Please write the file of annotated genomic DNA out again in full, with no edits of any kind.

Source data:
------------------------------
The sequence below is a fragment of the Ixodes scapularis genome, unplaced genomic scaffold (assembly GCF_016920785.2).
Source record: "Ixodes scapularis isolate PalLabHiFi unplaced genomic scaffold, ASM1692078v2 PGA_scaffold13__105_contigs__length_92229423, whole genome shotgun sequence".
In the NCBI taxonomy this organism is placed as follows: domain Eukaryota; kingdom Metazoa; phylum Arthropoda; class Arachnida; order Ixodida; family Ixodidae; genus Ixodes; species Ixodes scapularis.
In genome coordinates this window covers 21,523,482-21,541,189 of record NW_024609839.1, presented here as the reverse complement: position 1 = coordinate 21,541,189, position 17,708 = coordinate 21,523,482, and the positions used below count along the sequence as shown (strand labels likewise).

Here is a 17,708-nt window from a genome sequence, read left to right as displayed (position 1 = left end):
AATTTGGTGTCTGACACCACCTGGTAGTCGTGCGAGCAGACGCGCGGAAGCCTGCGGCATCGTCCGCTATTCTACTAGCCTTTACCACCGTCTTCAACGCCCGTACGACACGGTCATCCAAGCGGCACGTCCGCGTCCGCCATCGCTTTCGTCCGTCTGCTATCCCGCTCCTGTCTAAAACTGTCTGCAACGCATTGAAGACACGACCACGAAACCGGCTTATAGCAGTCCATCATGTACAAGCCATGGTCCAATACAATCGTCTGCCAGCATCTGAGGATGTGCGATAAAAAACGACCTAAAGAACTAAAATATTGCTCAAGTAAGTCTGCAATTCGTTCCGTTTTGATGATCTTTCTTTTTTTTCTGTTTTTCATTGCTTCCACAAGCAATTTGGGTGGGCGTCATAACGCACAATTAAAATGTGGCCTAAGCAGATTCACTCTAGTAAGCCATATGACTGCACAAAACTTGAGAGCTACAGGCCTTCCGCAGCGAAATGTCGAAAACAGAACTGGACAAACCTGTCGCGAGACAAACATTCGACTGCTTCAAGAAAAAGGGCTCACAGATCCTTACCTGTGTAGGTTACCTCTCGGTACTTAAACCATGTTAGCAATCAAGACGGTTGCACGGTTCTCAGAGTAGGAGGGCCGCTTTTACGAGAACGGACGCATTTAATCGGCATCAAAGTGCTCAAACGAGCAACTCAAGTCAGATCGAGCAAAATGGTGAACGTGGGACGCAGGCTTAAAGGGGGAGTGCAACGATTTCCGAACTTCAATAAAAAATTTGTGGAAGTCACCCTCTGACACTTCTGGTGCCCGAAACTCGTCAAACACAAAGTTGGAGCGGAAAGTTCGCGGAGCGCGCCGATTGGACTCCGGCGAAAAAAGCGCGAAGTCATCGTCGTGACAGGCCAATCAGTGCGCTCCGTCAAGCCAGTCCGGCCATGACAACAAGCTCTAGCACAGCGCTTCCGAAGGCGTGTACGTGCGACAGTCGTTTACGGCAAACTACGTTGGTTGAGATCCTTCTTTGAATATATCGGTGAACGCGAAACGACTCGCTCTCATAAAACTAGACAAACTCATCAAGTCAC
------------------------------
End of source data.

The sequence below is a fragment of the Ixodes scapularis genome, unplaced genomic scaffold (assembly GCF_016920785.2).
Source record: "Ixodes scapularis isolate PalLabHiFi unplaced genomic scaffold, ASM1692078v2 PGA_scaffold13__105_contigs__length_92229423, whole genome shotgun sequence".
In the NCBI taxonomy this organism is placed as follows: domain Eukaryota; kingdom Metazoa; phylum Arthropoda; class Arachnida; order Ixodida; family Ixodidae; genus Ixodes; species Ixodes scapularis.
In genome coordinates this window covers 21,523,482-21,541,189 of record NW_024609839.1, presented here as the reverse complement: position 1 = coordinate 21,541,189, position 17,708 = coordinate 21,523,482, and the positions used below count along the sequence as shown (strand labels likewise).

Here is a 17,708-nt window from a genome sequence, read left to right as displayed (position 1 = left end):
AATTTGGTGTCTGACACCACCTGGTAGTCGTGCGAGCAGACGCGCGGAAGCCTGCGGCATCGTCCGCTATTCTACTAGCCTTTACCACCGTCTTCAACGCCCGTACGACACGGTCATCCAAGCGGCACGTCCGCGTCCGCCATCGCTTTCGTCCGTCTGCTATCCCGCTCCTGTCTAAAACTGTCTGCAACGCATTGAAGACACGACCACGAAACCGGCTTATAGCAGTCCATCATGTACAAGCCATGGTCCAATACAATCGTCTGCCAGCATCTGAGGATGTGCGATAAAAAACGACCTAAAGAACTAAAATATTGCTCAAGTAAGTCTGCAATTCGTTCCGTTTTGATGATCTTTCTTTTTTTTCTGTTTTTCATTGCTTCCACAAGCAATTTGGGTGGGCGTCATAACGCACAATTAAAATGTGGCCTAAGCAGATTCACTCTAGTAAGCCATATGACTGCACAAAACTTGAGAGCTACAGGCCTTCCGCAGCGAAATGTCGAAAACAGAACTGGACAAACCTGTCGCGAGACAAACATTCGACTGCTTCAAGAAAAAGGGCTCACAGATCCTTACCTGTGTAGGTTACCTCTCGGTACTTAAACCATGTTAGCAATCAAGACGGTTGCACGGTTCTCAGAGTAGGAGGGCCGCTTTTACGAGAACGGACGCATTTAATCGGCATCAAAGTGCTCAAACGAGCAACTCAAGTCAGATCGAGCAAAATGGTGAACGTGGGACGCAGGCTTAAAGGGGGAGTGCAACGATTTCCGAACTTCAATAAAAAATTTGTGGAAGTCACCCTCTGACACTTCTGGTGCCCGAAACTCGTCAAACACAAAGTTGGAGCGGAAAGTTCGCGGAGCGCGCCGATTGGACTCCGGCGAAAAAAGCGCGAAGTCATCGTCGTGACAGGCCAATCAGTGCGCTCCGTCAAGCCAGTCCGGCCATGACAACAAGCTCTAGCACAGCGCTTCCGAAGGCGTGTACGTGCGACAGTCGTTTACGGCAAACTACGTTGGTTGAGATCCTTCTTTGAATATATCGGTGAACGCGAAACGACTCGCTCTCATAAAACTAGACAAACTCATCAAGTCAC